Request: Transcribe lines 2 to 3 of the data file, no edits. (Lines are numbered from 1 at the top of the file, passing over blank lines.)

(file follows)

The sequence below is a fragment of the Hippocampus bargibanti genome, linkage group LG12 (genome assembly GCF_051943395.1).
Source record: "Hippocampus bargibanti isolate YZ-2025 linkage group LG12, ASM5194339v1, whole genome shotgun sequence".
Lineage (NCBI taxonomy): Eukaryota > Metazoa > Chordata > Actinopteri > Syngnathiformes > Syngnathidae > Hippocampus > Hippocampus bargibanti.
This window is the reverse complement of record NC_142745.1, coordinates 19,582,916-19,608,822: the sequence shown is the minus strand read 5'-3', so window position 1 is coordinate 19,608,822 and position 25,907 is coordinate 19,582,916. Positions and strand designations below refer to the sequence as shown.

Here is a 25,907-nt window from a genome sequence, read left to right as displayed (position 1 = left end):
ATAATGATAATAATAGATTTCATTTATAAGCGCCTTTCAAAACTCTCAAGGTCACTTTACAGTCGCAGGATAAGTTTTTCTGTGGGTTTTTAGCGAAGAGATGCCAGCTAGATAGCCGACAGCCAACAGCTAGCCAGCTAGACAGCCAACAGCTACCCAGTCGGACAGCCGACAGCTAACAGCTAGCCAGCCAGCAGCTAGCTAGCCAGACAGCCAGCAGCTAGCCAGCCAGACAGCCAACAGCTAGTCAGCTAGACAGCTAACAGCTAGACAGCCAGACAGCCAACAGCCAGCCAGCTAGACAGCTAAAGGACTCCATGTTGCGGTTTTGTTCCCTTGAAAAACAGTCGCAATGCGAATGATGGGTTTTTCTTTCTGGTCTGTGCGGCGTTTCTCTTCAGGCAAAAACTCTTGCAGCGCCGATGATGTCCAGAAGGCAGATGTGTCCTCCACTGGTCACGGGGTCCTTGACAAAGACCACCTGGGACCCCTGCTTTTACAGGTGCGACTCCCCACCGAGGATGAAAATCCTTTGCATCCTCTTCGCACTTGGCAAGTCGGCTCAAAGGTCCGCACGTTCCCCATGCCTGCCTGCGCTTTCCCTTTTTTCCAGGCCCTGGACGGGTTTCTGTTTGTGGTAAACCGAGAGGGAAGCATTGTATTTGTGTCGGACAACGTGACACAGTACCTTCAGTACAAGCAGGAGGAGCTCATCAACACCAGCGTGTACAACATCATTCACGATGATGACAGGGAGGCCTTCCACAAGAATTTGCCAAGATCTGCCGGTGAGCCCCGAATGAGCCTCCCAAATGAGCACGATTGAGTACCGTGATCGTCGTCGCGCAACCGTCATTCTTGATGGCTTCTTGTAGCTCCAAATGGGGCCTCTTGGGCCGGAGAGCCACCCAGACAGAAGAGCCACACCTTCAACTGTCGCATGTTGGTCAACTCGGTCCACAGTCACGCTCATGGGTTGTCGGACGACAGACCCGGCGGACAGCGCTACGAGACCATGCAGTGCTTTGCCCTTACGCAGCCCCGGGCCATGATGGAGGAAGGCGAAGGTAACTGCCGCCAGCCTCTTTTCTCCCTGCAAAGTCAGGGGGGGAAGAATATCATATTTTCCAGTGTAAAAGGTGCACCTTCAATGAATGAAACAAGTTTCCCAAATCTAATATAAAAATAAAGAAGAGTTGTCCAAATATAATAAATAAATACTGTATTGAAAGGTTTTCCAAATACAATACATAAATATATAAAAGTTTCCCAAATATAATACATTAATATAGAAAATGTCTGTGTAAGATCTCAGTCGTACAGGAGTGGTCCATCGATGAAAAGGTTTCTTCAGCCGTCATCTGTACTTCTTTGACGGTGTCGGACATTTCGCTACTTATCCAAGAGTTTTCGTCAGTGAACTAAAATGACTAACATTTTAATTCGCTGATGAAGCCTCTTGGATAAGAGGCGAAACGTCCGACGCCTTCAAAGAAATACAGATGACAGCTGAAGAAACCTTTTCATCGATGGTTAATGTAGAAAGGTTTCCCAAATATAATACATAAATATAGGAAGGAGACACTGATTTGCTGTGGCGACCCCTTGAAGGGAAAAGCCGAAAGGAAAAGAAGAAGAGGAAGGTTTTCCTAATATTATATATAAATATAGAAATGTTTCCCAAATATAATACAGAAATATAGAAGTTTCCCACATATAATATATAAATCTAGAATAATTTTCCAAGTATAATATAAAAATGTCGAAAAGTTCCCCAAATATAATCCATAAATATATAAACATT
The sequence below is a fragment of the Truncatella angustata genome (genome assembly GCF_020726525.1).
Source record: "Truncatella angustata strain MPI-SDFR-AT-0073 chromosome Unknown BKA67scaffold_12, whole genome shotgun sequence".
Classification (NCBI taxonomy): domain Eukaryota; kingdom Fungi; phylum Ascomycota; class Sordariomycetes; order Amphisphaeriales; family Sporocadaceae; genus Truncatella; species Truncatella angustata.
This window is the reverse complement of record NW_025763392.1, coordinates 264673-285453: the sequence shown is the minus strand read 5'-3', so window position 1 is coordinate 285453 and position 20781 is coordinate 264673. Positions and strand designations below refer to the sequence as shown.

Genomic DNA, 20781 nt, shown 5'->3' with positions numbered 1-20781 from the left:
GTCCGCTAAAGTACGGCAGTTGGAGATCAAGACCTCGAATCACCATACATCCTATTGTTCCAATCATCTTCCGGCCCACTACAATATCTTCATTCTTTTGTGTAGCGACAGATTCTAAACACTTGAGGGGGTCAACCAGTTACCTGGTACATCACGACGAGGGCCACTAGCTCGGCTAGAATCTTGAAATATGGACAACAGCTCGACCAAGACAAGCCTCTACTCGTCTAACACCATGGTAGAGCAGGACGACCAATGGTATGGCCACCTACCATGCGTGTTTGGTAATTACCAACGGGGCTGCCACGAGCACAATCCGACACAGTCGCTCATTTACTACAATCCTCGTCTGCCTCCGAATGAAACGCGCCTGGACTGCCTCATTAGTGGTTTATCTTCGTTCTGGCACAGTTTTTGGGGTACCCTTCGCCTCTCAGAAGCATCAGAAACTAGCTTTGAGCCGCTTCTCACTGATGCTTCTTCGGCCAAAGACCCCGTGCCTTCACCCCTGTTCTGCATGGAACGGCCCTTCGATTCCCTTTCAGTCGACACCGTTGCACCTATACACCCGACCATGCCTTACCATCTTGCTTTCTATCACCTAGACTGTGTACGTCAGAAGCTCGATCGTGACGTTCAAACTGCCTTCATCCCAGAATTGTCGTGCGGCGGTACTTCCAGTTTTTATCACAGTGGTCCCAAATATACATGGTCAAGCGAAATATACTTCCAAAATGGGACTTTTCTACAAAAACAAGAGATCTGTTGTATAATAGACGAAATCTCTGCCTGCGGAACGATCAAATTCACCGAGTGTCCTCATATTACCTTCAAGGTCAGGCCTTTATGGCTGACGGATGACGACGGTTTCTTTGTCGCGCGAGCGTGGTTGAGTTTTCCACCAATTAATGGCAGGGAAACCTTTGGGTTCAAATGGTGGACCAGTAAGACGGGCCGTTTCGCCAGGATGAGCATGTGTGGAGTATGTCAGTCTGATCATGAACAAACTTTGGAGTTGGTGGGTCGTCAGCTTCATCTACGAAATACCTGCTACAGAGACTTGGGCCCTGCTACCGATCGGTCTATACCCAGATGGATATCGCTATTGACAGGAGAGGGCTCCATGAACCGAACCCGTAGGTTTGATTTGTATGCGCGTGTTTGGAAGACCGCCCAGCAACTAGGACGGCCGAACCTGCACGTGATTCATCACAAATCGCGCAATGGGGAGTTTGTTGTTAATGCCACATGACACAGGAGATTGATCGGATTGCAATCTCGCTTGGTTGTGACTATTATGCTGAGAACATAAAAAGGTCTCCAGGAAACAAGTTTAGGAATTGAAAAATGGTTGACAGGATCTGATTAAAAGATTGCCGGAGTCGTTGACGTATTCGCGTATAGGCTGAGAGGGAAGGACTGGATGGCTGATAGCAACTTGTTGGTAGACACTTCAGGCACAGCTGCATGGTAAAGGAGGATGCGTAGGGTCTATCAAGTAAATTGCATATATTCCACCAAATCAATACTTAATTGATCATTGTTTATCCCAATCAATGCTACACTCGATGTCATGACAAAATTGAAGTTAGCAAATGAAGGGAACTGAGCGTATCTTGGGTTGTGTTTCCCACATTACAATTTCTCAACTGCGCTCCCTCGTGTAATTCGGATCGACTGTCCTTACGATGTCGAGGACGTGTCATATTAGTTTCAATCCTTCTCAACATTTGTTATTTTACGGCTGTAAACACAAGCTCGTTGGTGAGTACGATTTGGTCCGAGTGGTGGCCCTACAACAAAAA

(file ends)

Source record: "Hippocampus bargibanti isolate YZ-2025 linkage group LG12, ASM5194339v1, whole genome shotgun sequence".
Lineage (NCBI taxonomy): Eukaryota > Metazoa > Chordata > Actinopteri > Syngnathiformes > Syngnathidae > Hippocampus > Hippocampus bargibanti.